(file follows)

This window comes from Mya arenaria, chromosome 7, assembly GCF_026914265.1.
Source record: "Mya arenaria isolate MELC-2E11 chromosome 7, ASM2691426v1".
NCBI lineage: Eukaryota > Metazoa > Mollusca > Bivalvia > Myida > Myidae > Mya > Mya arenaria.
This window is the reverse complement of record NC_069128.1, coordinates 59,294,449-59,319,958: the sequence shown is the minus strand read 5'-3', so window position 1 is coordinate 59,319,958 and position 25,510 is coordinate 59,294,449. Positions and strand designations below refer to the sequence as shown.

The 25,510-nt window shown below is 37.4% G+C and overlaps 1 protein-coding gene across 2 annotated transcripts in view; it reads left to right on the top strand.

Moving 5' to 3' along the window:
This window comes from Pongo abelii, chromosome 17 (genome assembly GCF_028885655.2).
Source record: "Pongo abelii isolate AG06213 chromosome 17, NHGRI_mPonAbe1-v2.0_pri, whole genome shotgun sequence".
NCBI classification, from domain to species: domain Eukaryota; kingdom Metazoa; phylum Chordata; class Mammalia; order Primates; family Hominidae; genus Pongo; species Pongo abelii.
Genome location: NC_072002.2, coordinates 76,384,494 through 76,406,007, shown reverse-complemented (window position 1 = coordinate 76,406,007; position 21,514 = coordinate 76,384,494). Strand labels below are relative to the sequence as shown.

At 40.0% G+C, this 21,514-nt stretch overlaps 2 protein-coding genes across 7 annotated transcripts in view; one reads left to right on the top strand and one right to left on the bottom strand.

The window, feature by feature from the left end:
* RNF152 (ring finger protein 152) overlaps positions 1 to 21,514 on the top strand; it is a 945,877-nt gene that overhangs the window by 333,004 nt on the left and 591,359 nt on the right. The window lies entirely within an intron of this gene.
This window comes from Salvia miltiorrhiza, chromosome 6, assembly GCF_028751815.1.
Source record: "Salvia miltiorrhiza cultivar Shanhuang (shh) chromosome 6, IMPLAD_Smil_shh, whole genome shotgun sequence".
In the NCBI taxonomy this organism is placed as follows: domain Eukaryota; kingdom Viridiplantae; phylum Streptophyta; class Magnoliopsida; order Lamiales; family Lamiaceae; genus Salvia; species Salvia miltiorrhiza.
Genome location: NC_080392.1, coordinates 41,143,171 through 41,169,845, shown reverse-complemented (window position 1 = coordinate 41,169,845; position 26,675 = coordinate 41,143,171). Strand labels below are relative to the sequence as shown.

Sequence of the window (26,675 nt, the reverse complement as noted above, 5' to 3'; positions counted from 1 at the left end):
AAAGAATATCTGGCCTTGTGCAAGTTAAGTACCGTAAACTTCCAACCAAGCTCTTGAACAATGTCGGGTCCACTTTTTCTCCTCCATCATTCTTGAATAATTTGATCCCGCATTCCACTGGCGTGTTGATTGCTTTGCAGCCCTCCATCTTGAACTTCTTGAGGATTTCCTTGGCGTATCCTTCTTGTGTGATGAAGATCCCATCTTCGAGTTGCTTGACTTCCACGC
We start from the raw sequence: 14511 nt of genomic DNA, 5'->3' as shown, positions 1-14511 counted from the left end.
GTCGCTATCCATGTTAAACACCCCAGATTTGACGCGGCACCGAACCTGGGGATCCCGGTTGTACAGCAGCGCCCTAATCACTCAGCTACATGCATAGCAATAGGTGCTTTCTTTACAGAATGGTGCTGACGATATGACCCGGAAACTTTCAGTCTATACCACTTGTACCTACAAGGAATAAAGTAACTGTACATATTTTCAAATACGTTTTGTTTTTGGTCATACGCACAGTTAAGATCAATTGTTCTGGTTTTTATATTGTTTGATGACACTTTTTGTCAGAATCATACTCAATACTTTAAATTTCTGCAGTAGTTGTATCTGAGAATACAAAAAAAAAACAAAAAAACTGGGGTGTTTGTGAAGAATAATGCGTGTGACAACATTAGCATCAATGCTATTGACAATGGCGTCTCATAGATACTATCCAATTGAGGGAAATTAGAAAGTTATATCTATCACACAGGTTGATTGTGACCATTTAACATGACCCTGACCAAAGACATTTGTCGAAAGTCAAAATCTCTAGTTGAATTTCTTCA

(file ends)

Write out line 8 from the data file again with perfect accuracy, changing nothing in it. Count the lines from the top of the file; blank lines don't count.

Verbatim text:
Source record: "Pongo abelii isolate AG06213 chromosome 17, NHGRI_mPonAbe1-v2.0_pri, whole genome shotgun sequence".